Big Empty

Randolph, Ladette and Nina Shevchuk-Murray. The Big Empty: Contemporary Nebraska Nonfiction Writers. University of Nebraska Press, 2007

Reason read: Nebraska became the 37th state in March of 1867.

Big Empty is comprised of 27 essays and excepts covering a variety of subjects but all centered around the geography of Nebraska. Ted Kooser will often quote the Bohemians and the proverbs while telling you about the land. Bob Ross will tell you how to mend fences to keep the cattle in. William Kloefkorn will have you smiling as he remembers an ill-fated trip down the river with a group of friends. Kenneth Lincoln will have you weepy-eyed as he remembers his coming of age. You get the point, this is Nebraska from every angle. Some of the stories will bring tears to your eyes. Some will make you laugh out loud. But most will educate you to the Nebraskan landscape.

My big takeaway from reading Big Empty: Nebraska means flat water. Just kidding. Nebraska has gone from a place I knew absolutely nothing about to something of intrigue. I am more than a little curious about the state now.

Confessional: I used to say I didn’t know anyone from Nebraska until someone told me my deceased uncle was from Nebraska. Then I discovered he was actually from Arkansas. So I still don’t know anyone from Nebraska.

Line I liked from the preface: “Instead of sleeping away the drive through, they are awake and taking notes” (p xi).
Other lines to mention, “My argument is this: if it floats and gets you there, it is a boat” (“This Death By Drowning” by William Kloefkorn, p 73), and “…and when the auctioneer hammered “Sold!” Vic had bought that mule for a price that even brought a smile to the mule’s face” (“Uncle Vic’s Mule” by Roger Welsch, p 84), and “Grandpa’s plate was where the talk stopped and the patriarchal authority started” (“Excerpts from Prairie Homeboys” by Kenneth Lincoln, p 151). There were many, many other lines I could quote but I’ll just let you read the book. You should.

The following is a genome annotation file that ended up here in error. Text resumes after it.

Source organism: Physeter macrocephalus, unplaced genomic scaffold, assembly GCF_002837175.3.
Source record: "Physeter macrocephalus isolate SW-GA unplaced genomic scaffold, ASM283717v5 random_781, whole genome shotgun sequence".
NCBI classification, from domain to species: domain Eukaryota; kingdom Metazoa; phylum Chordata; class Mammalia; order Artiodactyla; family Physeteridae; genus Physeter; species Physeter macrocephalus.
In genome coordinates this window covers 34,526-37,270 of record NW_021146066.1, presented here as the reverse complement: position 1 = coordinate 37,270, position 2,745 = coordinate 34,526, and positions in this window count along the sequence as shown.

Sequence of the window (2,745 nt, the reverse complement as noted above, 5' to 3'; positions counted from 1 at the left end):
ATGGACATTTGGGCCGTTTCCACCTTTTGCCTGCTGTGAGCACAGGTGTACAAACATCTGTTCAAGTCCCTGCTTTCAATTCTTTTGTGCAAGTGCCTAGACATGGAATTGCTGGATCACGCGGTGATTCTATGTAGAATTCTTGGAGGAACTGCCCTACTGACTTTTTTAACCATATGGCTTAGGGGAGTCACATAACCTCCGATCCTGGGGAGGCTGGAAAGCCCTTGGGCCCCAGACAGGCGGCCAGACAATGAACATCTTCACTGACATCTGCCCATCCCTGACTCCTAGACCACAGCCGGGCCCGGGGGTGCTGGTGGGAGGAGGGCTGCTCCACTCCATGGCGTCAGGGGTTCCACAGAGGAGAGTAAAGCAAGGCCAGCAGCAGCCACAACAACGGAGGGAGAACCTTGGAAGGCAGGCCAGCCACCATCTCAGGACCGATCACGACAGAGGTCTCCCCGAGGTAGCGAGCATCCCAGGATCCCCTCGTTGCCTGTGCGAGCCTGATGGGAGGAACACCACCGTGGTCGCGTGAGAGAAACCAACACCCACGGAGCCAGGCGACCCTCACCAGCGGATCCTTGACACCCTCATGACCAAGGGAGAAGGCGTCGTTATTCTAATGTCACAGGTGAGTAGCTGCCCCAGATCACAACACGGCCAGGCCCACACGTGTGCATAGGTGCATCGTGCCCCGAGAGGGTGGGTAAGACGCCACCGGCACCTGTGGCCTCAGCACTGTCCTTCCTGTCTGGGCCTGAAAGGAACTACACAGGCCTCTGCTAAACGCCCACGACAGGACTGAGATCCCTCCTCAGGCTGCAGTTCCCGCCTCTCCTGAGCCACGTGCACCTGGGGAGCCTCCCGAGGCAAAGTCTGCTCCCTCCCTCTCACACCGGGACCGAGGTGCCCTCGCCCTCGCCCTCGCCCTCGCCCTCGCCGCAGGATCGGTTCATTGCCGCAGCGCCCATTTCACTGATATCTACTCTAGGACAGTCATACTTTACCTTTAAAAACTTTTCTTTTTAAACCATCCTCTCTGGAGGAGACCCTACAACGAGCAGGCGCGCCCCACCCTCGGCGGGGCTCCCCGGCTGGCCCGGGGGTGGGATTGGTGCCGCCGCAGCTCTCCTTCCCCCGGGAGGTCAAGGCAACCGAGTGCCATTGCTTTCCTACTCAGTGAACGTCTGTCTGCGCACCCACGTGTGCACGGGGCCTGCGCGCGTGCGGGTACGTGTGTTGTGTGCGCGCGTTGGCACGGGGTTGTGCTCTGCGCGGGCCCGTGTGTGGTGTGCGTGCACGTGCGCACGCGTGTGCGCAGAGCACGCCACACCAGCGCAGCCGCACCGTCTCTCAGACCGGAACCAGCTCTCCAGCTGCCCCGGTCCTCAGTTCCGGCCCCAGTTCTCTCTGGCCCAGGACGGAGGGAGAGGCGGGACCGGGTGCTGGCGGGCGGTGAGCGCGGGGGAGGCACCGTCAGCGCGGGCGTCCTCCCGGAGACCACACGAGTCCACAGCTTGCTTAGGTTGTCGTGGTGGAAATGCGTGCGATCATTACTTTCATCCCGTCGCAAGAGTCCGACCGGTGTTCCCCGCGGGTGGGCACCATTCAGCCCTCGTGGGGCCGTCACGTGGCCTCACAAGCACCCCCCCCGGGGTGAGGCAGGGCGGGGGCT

Author Editor fact: Ladette Randolph is also a writer. She published Leaving the Pink House in 2014 (University of Iowa Press).
Nina Shevchuk-Murray was born in the Ukraine.

Book trivia: I know this is a collection of essays but I would have loved a few photographs as well.

Nancy said: Big Empty “offers a diverse look at people’s lives in the state at various times and under various conditions” (p 149).

BookLust Twist: from Book Lust To Go from the chapter called “Nebraska: The Big Empty” (p 149). Gee, I wonder where she got that title from?

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